Goodbye, actually? Richard Curtis, has announced that his next film will be his last. But directors have a nasty habit of retiring again and again
Wednesday 31 July 2013
A while ago, I went to the cinema to see Side Effects, which several reviews had informed me was director Steven Soderbergh’s final film before retiring. “This clever pharma-thriller would be a fitting sign-off,” ran the subhead in The Observer’s review.
Soderbergh has been making noises about retirement since at least 2009, in which time he has made five films, so everyone is sceptical about his winding-up order.
But still, part of me thought that if Side Effects did turn out to be his last film, it would be worth seeing in the cinema.
I paid my money.
Then Cannes rolled around and Soderbergh strolled down the Croisette with Behind the Candelabra under his arm. Granted it was originally made for US TV, but with a cinema release elsewhere – essentially it’s a movie financed by HBO rather than a film production company (this is getting tiring). Either which way, we did the rigmarole again: this was Soderbergh’s last, last movie. Until the next one, which might turn out to be a long-form TV serial. Now everyone’s jumping on board the “Oh, I might retire” bandwagon.
“This probably will be the last film I will direct,” Richard Curtis just told Empire magazine about his forthcoming time-travel rom-com, About Time. Kevin Smith, we hear, is also planning his retirement, culminating with a third and final instalment of his Clerks series which is due to go into production in 2014.
Apparently, he’s going to squeeze in a film based on an ad placed on Gumtree by a Brighton resident looking for a walrus-inclined lodger.
Quentin Tarantino has also hinted that he might call it quits, when he gets to his tenth film. He’s on eight now. In 2003, he said he might give it all up when he’s in his early 50s – he’s 50 now.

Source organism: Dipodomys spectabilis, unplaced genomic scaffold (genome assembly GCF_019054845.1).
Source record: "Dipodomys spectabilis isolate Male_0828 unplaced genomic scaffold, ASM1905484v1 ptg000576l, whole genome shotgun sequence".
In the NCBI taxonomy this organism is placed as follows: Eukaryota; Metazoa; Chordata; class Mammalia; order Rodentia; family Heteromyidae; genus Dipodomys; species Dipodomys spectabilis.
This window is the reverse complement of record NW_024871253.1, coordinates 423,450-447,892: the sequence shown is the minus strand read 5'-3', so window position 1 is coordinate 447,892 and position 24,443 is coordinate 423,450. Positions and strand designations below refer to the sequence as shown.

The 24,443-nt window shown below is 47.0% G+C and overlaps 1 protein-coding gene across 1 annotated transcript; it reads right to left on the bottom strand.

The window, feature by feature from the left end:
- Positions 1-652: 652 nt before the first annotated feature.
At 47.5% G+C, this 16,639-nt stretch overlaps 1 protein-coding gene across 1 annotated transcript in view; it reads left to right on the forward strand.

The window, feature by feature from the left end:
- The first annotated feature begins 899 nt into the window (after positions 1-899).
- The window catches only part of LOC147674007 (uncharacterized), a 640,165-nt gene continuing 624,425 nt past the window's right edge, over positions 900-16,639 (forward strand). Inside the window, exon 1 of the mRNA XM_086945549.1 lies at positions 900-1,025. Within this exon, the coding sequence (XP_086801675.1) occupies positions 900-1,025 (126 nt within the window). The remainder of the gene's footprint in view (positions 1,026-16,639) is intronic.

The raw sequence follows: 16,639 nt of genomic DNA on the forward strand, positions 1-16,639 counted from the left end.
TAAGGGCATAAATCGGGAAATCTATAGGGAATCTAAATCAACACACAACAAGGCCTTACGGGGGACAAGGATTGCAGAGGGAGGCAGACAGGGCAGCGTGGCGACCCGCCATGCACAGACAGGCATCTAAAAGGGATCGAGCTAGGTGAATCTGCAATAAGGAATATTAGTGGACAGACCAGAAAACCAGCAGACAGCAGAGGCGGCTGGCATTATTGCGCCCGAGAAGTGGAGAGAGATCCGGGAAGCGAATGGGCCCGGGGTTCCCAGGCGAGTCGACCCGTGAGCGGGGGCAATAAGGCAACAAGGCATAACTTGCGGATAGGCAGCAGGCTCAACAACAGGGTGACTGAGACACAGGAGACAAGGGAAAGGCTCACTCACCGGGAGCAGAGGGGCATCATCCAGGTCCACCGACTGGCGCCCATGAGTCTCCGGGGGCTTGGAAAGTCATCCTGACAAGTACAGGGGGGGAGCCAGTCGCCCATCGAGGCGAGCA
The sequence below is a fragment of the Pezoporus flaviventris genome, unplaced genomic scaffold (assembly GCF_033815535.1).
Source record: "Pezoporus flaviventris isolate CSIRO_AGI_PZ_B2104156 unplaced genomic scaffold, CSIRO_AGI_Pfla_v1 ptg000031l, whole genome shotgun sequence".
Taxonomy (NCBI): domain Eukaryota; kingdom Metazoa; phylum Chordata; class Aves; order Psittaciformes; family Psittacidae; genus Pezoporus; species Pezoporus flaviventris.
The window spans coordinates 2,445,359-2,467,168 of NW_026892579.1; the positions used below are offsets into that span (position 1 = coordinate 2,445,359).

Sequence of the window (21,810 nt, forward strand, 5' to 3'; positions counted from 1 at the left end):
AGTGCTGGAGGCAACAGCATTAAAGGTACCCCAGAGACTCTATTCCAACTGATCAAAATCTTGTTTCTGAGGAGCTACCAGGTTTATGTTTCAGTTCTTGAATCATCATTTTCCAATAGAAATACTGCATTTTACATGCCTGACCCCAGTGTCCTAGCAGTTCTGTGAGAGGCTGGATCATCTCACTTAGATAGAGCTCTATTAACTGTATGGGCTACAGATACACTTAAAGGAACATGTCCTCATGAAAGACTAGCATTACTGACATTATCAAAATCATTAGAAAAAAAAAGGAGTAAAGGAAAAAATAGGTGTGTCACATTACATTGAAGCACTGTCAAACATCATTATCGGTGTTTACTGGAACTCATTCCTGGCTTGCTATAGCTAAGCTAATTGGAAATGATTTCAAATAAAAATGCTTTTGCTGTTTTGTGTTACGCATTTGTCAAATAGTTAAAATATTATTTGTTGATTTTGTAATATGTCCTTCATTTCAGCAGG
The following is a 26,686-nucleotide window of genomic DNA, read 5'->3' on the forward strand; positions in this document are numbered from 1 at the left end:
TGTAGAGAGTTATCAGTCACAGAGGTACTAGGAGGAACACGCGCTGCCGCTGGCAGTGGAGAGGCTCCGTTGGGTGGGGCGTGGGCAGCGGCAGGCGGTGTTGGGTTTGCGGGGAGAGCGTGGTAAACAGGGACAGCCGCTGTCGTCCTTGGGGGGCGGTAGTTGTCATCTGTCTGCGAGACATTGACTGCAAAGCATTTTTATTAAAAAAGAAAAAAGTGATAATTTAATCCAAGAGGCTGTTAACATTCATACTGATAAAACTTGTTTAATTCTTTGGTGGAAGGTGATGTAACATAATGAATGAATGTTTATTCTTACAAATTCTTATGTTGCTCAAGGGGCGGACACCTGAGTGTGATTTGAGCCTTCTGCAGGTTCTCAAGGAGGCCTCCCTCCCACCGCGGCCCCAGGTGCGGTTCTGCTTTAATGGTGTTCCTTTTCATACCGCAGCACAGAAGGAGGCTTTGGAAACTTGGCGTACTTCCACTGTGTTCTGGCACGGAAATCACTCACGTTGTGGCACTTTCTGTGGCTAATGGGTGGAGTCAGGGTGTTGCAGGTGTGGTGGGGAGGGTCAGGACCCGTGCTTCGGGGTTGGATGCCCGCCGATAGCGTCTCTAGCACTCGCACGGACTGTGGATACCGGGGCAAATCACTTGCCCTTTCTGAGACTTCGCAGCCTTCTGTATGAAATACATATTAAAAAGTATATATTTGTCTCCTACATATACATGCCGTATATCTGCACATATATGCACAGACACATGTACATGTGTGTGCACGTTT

All these smoke signals about retirement are tiresome. Is the whole of Britain meant to mount a campaign to make Richard Curtis change his mind (with a wraparound cover from The Sun)? Or should we all chip in for a farewell oversized-card-slash-token-present, get Darren from accounts to make an awkward speech and then all head to the pub for a few lager tops? Curtis bowing out of film directing would not exactly be a tragedy. As a writer, he has done some wonderful work (Four Weddings still stands up) but as a director, it’s been a straight-up dud-fest. Love Actually is among the worst films I’ve ever paid to see. I could only manage 10 minutes of The Boat That Rocked before changing the channel, and the trailer for his latest suggests very bad things indeed.
Kevin Smith’s reasoning for moving on is at least reasonable. “In the last few years,” he wrote on his blog, “I’ve been trying to leave film behind because it’s such a s-l-o-w and expensive medium. Art is in the realm of the quick: creativity is fleeting and fast.”
Still, I’d prefer it if directors made their films, sent them on their way and had done with it. Save us the false pronouncements that they might have to reverse in two, five or 10 years. A grand declaration of retirement means nothing; it has no edge to it. They say they’re done, it gets some headlines and people move on to the next would-be retiree. No one is going to hold them to it if they later return to filmmaking. It’s not like we’re going to say, “Sorry, Kevin, you retired back in 2014 so now, five years on, we can’t just let you go back on all of that and make Jersey Girl II.”
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